HELISOAR/DU PONT HP-10 – N319Y
The HP-10 was designed by Richard Schreder and made its first flight in 1961. Richard designed the sailplane to give a low sink rate and still allow high speed travel. The HP-10 was supplied as a kit to be built by the customer.
Extremely clean, the HP-10’s long wing was constructed of eight aluminum honeycomb-sandwich panels and presented an aspect ratio of 20.6. The 32 foot flap span gave reduced sink while permitting high speed and acting as a dive brake. The fuselage was all metal, and the craft landed and took off on its single wheel.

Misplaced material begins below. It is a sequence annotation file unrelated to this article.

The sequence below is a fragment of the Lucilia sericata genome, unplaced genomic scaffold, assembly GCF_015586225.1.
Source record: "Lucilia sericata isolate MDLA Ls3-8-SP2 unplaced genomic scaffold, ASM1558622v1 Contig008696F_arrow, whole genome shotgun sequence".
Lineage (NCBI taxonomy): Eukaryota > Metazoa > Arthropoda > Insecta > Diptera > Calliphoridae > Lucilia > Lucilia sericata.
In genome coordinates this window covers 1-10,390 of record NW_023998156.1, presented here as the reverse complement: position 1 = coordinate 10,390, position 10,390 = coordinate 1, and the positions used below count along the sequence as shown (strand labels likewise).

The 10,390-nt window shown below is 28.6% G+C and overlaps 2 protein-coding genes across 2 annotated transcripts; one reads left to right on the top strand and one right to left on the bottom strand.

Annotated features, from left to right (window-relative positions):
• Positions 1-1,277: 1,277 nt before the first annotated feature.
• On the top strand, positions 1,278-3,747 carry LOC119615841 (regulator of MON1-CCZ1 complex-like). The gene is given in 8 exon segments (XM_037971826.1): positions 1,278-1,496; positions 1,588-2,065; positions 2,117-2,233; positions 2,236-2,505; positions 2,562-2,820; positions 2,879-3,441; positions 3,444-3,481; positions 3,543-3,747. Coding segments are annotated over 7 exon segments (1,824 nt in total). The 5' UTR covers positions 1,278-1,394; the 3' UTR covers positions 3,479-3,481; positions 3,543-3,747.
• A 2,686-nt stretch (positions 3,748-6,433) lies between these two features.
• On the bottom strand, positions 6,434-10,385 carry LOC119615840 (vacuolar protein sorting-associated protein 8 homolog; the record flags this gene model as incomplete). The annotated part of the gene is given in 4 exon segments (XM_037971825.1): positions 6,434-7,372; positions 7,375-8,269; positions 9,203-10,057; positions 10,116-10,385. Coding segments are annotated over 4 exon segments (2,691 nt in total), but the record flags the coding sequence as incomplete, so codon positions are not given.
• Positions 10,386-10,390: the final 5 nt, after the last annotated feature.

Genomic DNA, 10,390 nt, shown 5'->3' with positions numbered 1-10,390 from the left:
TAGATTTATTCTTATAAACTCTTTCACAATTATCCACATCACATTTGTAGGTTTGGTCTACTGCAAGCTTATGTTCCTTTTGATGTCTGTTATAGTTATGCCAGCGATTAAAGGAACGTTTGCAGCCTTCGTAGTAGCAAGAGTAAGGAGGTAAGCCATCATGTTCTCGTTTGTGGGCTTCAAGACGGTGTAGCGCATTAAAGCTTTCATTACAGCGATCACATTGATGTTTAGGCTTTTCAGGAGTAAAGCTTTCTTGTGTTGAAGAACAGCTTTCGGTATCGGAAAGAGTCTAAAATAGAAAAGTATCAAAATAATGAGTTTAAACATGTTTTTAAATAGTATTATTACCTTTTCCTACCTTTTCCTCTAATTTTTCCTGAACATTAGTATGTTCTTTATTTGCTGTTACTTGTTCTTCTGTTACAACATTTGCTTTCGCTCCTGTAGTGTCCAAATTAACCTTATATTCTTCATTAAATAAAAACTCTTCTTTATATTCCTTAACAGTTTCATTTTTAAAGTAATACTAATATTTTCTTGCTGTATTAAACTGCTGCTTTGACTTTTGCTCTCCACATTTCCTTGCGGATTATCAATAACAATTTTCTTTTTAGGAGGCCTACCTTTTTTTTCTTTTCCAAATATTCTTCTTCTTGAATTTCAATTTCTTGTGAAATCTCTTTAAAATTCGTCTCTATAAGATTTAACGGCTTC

The HP-10 was usually towed aloft by another airplane to about 2000 feet, where the sailplane was released. By seeking out rising columns of air, a pilot could stay aloft in the sailplane all day, travel hundreds of miles, and attain nearly 35,000 feet of altitude.
Stephen du Pont built his own HP-10 sailplane, which he donated to the EAA AirVenture Museum in 1968.
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